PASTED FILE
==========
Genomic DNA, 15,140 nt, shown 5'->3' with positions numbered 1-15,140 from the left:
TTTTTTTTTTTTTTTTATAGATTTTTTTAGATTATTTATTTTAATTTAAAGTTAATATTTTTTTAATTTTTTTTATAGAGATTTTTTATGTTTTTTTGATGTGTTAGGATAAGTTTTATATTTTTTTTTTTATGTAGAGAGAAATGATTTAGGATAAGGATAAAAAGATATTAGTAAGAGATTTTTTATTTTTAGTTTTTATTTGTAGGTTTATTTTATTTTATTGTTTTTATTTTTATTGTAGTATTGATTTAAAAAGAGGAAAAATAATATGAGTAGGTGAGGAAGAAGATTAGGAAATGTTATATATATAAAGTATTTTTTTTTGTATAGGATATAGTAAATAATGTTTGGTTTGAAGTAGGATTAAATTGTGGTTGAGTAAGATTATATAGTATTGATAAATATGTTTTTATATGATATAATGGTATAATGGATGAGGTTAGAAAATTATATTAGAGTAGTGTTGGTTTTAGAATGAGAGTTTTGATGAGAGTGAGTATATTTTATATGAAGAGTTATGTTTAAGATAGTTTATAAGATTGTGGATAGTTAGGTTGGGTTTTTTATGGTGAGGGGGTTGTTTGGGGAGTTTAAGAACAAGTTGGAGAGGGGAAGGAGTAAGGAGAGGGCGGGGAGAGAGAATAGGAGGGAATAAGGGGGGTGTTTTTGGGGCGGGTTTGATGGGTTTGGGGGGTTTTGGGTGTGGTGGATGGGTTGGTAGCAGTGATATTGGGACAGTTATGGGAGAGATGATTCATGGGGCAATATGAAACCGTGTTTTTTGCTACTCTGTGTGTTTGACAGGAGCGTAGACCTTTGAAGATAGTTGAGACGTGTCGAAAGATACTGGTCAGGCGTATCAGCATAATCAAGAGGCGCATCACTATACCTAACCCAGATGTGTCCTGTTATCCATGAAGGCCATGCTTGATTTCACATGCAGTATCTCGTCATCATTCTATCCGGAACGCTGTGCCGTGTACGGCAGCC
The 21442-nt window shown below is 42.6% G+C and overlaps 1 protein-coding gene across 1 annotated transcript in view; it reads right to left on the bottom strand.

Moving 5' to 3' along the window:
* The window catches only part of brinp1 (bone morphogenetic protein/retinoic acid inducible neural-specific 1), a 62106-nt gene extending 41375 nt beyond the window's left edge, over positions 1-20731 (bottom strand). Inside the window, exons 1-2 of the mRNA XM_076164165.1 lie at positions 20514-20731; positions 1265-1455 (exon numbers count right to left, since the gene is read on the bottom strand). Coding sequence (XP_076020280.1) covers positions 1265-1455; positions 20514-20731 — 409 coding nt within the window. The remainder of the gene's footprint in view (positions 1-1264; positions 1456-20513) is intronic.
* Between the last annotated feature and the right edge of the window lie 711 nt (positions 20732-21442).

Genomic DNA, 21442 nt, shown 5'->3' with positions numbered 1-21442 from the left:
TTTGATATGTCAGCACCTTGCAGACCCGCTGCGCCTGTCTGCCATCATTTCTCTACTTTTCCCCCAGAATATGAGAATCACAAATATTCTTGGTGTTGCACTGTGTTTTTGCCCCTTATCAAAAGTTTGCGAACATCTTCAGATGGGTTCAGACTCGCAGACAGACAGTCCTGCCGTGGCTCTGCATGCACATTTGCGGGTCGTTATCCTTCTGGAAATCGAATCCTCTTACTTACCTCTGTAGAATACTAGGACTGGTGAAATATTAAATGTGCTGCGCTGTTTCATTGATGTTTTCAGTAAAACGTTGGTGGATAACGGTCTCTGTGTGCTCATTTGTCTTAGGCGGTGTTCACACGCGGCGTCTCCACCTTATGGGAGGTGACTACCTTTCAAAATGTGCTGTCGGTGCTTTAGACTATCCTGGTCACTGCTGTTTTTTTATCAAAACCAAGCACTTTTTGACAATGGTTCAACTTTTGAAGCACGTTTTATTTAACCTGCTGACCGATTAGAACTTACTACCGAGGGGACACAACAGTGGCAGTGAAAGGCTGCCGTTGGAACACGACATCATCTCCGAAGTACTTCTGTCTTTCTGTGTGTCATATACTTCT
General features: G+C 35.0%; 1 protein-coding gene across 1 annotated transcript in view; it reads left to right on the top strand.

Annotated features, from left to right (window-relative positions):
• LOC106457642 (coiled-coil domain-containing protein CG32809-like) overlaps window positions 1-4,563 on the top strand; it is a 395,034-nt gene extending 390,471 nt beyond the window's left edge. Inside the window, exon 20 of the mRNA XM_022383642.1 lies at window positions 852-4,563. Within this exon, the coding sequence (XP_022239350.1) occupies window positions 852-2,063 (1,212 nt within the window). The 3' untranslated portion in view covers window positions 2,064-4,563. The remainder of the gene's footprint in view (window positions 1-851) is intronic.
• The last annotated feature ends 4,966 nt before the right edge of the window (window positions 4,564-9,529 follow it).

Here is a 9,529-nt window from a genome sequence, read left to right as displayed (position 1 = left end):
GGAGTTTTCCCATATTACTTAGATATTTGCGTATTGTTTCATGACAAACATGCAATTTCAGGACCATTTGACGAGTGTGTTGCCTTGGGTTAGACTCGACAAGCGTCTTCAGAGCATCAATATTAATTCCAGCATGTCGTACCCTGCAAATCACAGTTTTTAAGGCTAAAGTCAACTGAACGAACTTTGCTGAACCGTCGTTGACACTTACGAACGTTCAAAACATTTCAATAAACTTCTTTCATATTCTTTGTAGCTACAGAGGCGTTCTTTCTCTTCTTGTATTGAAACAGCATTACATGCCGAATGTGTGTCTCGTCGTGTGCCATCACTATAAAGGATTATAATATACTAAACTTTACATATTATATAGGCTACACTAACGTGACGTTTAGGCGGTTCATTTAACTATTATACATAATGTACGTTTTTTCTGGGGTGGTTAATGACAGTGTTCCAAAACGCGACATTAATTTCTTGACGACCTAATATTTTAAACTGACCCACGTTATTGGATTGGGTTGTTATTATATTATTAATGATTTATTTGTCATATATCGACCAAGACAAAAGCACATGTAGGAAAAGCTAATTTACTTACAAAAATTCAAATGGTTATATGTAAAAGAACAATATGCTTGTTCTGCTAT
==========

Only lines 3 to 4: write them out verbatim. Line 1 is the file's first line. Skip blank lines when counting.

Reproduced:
The 21442-nt window shown below is 42.6% G+C and overlaps 1 protein-coding gene across 1 annotated transcript in view; it reads right to left on the bottom strand.

Moving 5' to 3' along the window: